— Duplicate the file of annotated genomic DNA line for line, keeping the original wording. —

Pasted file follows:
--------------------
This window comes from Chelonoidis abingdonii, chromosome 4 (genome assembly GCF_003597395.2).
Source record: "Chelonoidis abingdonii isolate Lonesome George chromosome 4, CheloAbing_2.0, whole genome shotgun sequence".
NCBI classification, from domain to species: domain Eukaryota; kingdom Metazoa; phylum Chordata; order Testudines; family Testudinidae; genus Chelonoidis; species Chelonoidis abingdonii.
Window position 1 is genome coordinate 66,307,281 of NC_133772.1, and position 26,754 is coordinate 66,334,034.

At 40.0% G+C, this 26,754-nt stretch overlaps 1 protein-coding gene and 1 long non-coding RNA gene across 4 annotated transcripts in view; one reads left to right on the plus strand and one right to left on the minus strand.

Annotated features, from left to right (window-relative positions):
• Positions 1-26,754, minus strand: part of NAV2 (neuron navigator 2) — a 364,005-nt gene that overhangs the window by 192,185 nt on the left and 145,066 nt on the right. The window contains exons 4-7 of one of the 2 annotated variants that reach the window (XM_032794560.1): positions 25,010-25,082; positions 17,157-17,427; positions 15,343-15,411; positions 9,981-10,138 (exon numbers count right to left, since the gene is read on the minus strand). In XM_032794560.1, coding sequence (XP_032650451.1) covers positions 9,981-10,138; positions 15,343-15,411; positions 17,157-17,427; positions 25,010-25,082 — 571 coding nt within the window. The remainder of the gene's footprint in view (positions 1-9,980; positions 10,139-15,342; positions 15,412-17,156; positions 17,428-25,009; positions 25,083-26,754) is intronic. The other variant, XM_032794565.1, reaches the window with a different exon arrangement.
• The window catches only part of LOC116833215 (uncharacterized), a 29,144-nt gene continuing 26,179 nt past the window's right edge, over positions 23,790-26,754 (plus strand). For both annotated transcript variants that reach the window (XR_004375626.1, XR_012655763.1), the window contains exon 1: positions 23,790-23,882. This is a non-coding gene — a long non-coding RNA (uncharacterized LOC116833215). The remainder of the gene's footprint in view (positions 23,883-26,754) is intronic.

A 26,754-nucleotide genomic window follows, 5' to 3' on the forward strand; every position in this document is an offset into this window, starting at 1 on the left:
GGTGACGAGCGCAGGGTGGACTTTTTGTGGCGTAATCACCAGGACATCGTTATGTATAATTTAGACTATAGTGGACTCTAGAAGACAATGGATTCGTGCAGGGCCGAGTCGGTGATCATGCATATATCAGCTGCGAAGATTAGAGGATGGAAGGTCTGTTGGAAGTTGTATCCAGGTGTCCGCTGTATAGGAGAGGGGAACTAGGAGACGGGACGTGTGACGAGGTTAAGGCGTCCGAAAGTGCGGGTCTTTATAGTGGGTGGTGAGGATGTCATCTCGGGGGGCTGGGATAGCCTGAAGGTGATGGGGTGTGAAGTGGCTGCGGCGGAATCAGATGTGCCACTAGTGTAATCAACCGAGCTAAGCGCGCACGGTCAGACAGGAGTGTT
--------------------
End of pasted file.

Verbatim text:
This window comes from Chelonoidis abingdonii, chromosome 4 (genome assembly GCF_003597395.2).
Source record: "Chelonoidis abingdonii isolate Lonesome George chromosome 4, CheloAbing_2.0, whole genome shotgun sequence".
NCBI classification, from domain to species: domain Eukaryota; kingdom Metazoa; phylum Chordata; order Testudines; family Testudinidae; genus Chelonoidis; species Chelonoidis abingdonii.
Window position 1 is genome coordinate 66,307,281 of NC_133772.1, and position 26,754 is coordinate 66,334,034.

At 40.0% G+C, this 26,754-nt stretch overlaps 1 protein-coding gene and 1 long non-coding RNA gene across 4 annotated transcripts in view; one reads left to right on the plus strand and one right to left on the minus strand.

Annotated features, from left to right (window-relative positions):
• Positions 1-26,754, minus strand: part of NAV2 (neuron navigator 2) — a 364,005-nt gene that overhangs the window by 192,185 nt on the left and 145,066 nt on the right. The window contains exons 4-7 of one of the 2 annotated variants that reach the window (XM_032794560.1): positions 25,010-25,082; positions 17,157-17,427; positions 15,343-15,411; positions 9,981-10,138 (exon numbers count right to left, since the gene is read on the minus strand). In XM_032794560.1, coding sequence (XP_032650451.1) covers positions 9,981-10,138; positions 15,343-15,411; positions 17,157-17,427; positions 25,010-25,082 — 571 coding nt within the window. The remainder of the gene's footprint in view (positions 1-9,980; positions 10,139-15,342; positions 15,412-17,156; positions 17,428-25,009; positions 25,083-26,754) is intronic. The other variant, XM_032794565.1, reaches the window with a different exon arrangement.
• The window catches only part of LOC116833215 (uncharacterized), a 29,144-nt gene continuing 26,179 nt past the window's right edge, over positions 23,790-26,754 (plus strand). For both annotated transcript variants that reach the window (XR_004375626.1, XR_012655763.1), the window contains exon 1: positions 23,790-23,882. This is a non-coding gene — a long non-coding RNA (uncharacterized LOC116833215). The remainder of the gene's footprint in view (positions 23,883-26,754) is intronic.

A 26,754-nucleotide genomic window follows, 5' to 3' on the forward strand; every position in this document is an offset into this window, starting at 1 on the left:
GGTGACGAGCGCAGGGTGGACTTTTTGTGGCGTAATCACCAGGACATCGTTATGTATAATTTAGACTATAGTGGACTCTAGAAGACAATGGATTCGTGCAGGGCCGAGTCGGTGATCATGCATATATCAGCTGCGAAGATTAGAGGATGGAAGGTCTGTTGGAAGTTGTATCCAGGTGTCCGCTGTATAGGAGAGGGGAACTAGGAGACGGGACGTGTGACGAGGTTAAGGCGTCCGAAAGTGCGGGTCTTTATAGTGGGTGGTGAGGATGTCATCTCGGGGGGCTGGGATAGCCTGAAGGTGATGGGGTGTGAAGTGGCTGCGGCGGAATCAGATGTGCCACTAGTGTAATCAACCGAGCTAAGCGCGCACGGTCAGACAGGAGTGTT